It can be tough to define yourself as a solo artist when what you’re most known for is writing songs for other, world-renowned musicians. But singer-songwriter Skylar Grey is doing just that with her new album, Natural Causes. Since her career-changing credit for Eminem and Rihanna’s “Love the Way You Lie,” Grey has racked up a number of collabs, a feature on the Suicide Squad soundtrack, and a debut a solo album. Now, she’s just released her second LP and is gearing up to embark on a 12-city headlining tour. Grey blends rap-influenced beats with indie folk harmonies for a sound that’s uniquely her own. Grey spoke to us about the process of creating her latest album, finding her sound, and discovering true happiness in nature.
Your style is very experimental and genre-defying. How would you define your sound in your own words?
I came from a very eclectic, musical family, so it’s hard for me to decide on one genre or stay in one place. Genre-bending is just who I am. I also like to always push myself outside of my comfort zone to discover new things. In the past couple of years I’ve decided to try rapping. It was a huge fear of mine, but I figured I should at least give it a good shot. I had my first rap song released on the Suicide Squad soundtrack. People have a hard time putting me in a box and defining the type of artist I am, but that’s okay for me. I have more fun that way.
You’ve mentioned in the past that your first album, Don’t Look Down, is a sort of coming-of-age, growing up album. With Natural Causes, do you feel like you’ve arrived?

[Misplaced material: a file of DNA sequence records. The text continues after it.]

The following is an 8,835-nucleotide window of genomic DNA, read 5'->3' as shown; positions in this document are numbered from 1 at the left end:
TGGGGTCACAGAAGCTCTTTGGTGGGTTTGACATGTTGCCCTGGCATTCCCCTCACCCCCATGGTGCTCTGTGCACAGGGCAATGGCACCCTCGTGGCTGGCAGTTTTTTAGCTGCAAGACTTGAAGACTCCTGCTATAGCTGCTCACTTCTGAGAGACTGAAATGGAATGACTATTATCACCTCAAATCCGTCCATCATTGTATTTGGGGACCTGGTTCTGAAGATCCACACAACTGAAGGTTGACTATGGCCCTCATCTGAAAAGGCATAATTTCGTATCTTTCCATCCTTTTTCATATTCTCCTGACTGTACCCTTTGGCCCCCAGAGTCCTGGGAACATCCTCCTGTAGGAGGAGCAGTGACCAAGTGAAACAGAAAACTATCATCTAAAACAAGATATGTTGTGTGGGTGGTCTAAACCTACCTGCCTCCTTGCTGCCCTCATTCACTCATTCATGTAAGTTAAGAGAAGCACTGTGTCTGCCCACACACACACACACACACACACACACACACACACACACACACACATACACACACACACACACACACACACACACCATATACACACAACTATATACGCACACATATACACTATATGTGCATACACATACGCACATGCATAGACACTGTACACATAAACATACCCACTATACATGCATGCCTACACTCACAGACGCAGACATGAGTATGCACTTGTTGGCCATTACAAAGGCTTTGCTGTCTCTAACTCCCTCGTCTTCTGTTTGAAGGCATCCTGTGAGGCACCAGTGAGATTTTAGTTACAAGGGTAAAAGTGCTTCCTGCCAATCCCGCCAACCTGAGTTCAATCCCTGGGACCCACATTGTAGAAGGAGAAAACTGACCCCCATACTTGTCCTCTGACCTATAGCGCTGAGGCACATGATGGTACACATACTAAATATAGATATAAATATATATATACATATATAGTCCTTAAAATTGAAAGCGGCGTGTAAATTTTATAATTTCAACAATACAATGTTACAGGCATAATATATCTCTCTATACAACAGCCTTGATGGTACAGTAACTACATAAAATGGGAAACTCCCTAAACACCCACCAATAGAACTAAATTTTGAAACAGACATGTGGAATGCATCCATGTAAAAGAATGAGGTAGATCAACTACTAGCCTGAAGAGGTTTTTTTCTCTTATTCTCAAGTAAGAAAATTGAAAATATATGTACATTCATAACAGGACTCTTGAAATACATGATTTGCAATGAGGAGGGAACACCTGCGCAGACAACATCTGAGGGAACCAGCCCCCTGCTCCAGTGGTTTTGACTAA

I think it’s another evolution, and there will be many more in my future albums. This is definitely an evolution from the last one, and on a personal level, I feel like it’s a reflection of me growing up and finally finding true happiness in life.
Can you recall your earliest exposure to music?
I can’t remember a time when I wasn’t singing. Even when I was two, I was singing harmonies with my mom. I always knew that music was in my blood. The first time I performed was when I was six, at a library Mother’s Day show I did with my mom. She had me onstage for about 45 minutes and we did a little set. That was the first real experience I had with performing, and I just fell in love with it.
Don’t Look Down was produced in L.A., while much of the work for this album was done at home in Utah. Do you find that your songwriting is influenced by your surroundings, or is it more of an internal process?
To me, songwriting is like a narration of me fighting my demons every day. Sometimes it’s kind of dark, but it’s because I’m always on this quest for happiness. On this album, a lot of the nature that I’m surrounded by is reflected in my lyrics. If I wake up and see a gorgeous mountain view everyday, it’s hard not to be happy. It fulfills me to a level that no career success ever could. It’s like the sensation when you pet your dog: You have a sense of calm and happiness in that moment, no matter how stressed out you are. On a moment to moment basis, I try to have that same feeling, even when I can’t be with my dog. It’s about appreciating the natural world around me.
One of your new songs, “Moving Mountains,” really resonates as a powerful track. Was the song inspired by a particular moment or interaction?